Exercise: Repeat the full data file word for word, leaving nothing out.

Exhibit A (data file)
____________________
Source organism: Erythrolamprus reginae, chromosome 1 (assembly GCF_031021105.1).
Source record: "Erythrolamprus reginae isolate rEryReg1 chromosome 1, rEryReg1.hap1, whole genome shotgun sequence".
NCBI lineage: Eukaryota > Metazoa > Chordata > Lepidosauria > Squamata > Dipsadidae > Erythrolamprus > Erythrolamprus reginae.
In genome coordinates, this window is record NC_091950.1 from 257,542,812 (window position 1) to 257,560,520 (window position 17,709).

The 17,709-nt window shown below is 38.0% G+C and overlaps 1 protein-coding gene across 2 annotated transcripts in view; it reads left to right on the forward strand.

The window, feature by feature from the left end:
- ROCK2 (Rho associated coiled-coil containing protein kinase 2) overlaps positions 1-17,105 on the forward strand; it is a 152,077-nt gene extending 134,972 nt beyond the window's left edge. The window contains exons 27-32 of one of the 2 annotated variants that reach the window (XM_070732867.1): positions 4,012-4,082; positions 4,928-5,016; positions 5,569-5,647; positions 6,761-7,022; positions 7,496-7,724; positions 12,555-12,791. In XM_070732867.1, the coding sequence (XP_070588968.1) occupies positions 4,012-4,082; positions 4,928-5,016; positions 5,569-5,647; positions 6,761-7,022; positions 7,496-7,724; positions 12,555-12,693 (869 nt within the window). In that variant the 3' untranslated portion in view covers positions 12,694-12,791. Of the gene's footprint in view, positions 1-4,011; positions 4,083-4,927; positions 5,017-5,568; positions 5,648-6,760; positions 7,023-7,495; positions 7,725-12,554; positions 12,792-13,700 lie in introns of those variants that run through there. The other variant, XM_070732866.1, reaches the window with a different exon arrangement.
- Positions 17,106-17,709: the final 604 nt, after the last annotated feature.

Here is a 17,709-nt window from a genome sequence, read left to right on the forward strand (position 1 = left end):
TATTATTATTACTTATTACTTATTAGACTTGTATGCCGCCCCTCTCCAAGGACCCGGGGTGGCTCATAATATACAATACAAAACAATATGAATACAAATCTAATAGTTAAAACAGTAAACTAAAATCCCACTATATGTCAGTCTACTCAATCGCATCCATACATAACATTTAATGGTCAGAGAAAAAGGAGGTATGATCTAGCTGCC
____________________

Source organism: Erythrolamprus reginae, chromosome 1 (assembly GCF_031021105.1).
Source record: "Erythrolamprus reginae isolate rEryReg1 chromosome 1, rEryReg1.hap1, whole genome shotgun sequence".
NCBI lineage: Eukaryota > Metazoa > Chordata > Lepidosauria > Squamata > Dipsadidae > Erythrolamprus > Erythrolamprus reginae.
In genome coordinates, this window is record NC_091950.1 from 257,542,812 (window position 1) to 257,560,520 (window position 17,709).

The 17,709-nt window shown below is 38.0% G+C and overlaps 1 protein-coding gene across 2 annotated transcripts in view; it reads left to right on the forward strand.

The window, feature by feature from the left end:
- ROCK2 (Rho associated coiled-coil containing protein kinase 2) overlaps positions 1-17,105 on the forward strand; it is a 152,077-nt gene extending 134,972 nt beyond the window's left edge. The window contains exons 27-32 of one of the 2 annotated variants that reach the window (XM_070732867.1): positions 4,012-4,082; positions 4,928-5,016; positions 5,569-5,647; positions 6,761-7,022; positions 7,496-7,724; positions 12,555-12,791. In XM_070732867.1, the coding sequence (XP_070588968.1) occupies positions 4,012-4,082; positions 4,928-5,016; positions 5,569-5,647; positions 6,761-7,022; positions 7,496-7,724; positions 12,555-12,693 (869 nt within the window). In that variant the 3' untranslated portion in view covers positions 12,694-12,791. Of the gene's footprint in view, positions 1-4,011; positions 4,083-4,927; positions 5,017-5,568; positions 5,648-6,760; positions 7,023-7,495; positions 7,725-12,554; positions 12,792-13,700 lie in introns of those variants that run through there. The other variant, XM_070732866.1, reaches the window with a different exon arrangement.
- Positions 17,106-17,709: the final 604 nt, after the last annotated feature.

Here is a 17,709-nt window from a genome sequence, read left to right on the forward strand (position 1 = left end):
TATTATTATTACTTATTACTTATTAGACTTGTATGCCGCCCCTCTCCAAGGACCCGGGGTGGCTCATAATATACAATACAAAACAATATGAATACAAATCTAATAGTTAAAACAGTAAACTAAAATCCCACTATATGTCAGTCTACTCAATCGCATCCATACATAACATTTAATGGTCAGAGAAAAAGGAGGTATGATCTAGCTGCC